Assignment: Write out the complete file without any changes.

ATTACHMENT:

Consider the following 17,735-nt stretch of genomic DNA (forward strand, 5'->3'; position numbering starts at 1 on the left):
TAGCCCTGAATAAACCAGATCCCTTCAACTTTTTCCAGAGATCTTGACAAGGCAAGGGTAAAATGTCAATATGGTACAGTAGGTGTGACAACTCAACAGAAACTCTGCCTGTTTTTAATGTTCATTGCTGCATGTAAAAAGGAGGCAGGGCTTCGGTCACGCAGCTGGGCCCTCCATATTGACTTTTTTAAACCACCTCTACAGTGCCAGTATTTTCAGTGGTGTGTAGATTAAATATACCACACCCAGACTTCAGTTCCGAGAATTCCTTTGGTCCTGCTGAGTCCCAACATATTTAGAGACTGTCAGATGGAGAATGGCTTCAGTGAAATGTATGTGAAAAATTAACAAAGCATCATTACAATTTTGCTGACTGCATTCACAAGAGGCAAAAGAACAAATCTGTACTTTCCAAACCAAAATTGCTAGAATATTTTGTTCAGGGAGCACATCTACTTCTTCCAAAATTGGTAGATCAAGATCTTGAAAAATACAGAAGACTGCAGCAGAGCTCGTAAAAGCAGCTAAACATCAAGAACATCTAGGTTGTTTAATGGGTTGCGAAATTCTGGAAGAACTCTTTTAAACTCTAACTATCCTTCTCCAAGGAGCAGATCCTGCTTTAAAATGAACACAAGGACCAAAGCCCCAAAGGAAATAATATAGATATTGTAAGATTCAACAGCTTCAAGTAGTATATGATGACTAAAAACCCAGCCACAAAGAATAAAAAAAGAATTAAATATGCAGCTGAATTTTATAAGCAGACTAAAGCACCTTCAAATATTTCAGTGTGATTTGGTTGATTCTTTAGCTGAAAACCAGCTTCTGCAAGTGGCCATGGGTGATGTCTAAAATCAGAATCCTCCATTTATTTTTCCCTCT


Consider the following 17,735-nt stretch of genomic DNA (forward strand, 5'->3'; position numbering starts at 1 on the left):
TAGCCCTGAATAAACCAGATCCCTTCAACTTTTTCCAGAGATCTTGACAAGGCAAGGGTAAAATGTCAATATGGTACAGTAGGTGTGACAACTCAACAGAAACTCTGCCTGTTTTTAATGTTCATTGCTGCATGTAAAAAGGAGGCAGGGCTTCGGTCACGCAGCTGGGCCCTCCATATTGACTTTTTTAAACCACCTCTACAGTGCCAGTATTTTCAGTGGTGTGTAGATTAAATATACCACACCCAGACTTCAGTTCCGAGAATTCCTTTGGTCCTGCTGAGTCCCAACATATTTAGAGACTGTCAGATGGAGAATGGCTTCAGTGAAATGTATGTGAAAAATTAACAAAGCATCATTACAATTTTGCTGACTGCATTCACAAGAGGCAAAAGAACAAATCTGTACTTTCCAAACCAAAATTGCTAGAATATTTTGTTCAGGGAGCACATCTACTTCTTCCAAAATTGGTAGATCAAGATCTTGAAAAATACAGAAGACTGCAGCAGAGCTCGTAAAAGCAGCTAAACATCAAGAACATCTAGGTTGTTTAATGGGTTGCGAAATTCTGGAAGAACTCTTTTAAACTCTAACTATCCTTCTCCAAGGAGCAGATCCTGCTTTAAAATGAACACAAGGACCAAAGCCCCAAAGGAAATAATATAGATATTGTAAGATTCAACAGCTTCAAGTAGTATATGATGACTAAAAACCCAGCCACAAAGAATAAAAAAAGAATTAAATATGCAGCTGAATTTTATAAGCAGACTAAAGCACCTTCAAATATTTCAGTGTGATTTGGTTGATTCTTTAGCTGAAAACCAGCTTCTGCAAGTGGCCATGGGTGATGTCTAAAATCAGAATCCTCCATTTATTTTTCCCTCT